The story of Snow White is very familiar to most. King and Queen marry, sire a child. Queen dies. King remarries. King dies. Evil queens usurps young princess to take the throne, banishes said princess from the castle, and proceeds to make life miserable for the rest of the kingdom.
In a way, the Queen (Julia Roberts) is the perfect representation of the one percent. However, she has squandered most of the kingdom's fortunes and finds herself on the market for a man with a lot of money and not a lot of brains, despite what the focus groups suggest.
Like The Princess Bride before it, Mirror Mirror takes leaps and bounds to avoid treading on one too many tropes of the genre. The handsome prince is a dork (albeit an incredibly good looking one), the seven dwarfs are less affable care-takers than disgruntled revolutionaries and even Julia Robert's Queen is a little meta. Perhaps the most redrawn character is Lily Collin's Snow White. She may not wield armor and a mace like Kristen Stewart, but she is not above reminding the kind Prince that she doesn't need rescuing.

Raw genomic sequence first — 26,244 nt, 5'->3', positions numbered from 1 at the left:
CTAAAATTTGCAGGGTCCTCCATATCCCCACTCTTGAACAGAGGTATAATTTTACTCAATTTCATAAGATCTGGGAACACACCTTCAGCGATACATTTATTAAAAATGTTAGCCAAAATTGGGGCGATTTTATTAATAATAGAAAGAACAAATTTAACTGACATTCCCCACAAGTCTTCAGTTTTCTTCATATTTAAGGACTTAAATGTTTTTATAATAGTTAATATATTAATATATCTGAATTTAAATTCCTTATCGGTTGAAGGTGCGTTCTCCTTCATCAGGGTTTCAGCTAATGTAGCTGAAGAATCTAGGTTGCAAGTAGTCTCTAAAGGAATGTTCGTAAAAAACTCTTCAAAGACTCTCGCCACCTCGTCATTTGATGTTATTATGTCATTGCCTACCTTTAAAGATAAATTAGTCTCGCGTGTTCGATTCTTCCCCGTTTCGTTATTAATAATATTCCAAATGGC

Still, if she were looking, what a prince indeed. He's good looking, he's talented, he has an excellent voice. One may think that this description matches Prince Charming, but in reality this portrays none other than Armie Hammer.
His turns in The Social Network and J. Edgar made the public aware of his abilities, but with Mirror Mirror he finally has the platform to take himself to the next tier. Hammer knows how to poke fun at himself and he's not afraid of a little slapstick. He's a leading man in-the-making. It's a good thing he's around considering how often these stories rely on cardboard cut-outs and audience familiarity.
With such an oft-told story, the director must make most of what the screen can show. For those of you whom wondered whether Tarsem Singh's colorful palette would continue, worry not. However, where Immortals and The Fall were lacking in humor, Mirror Mirror attempts, not always to great effect to get a belly laugh.
When Singh isn't going for laughs, he uses all of his discernible talent to dazzle with CGI.
The film excels when charm is hefted out, not leaving any to spare and even when the humor falls flat, the cast and visuals are more than enough to save it.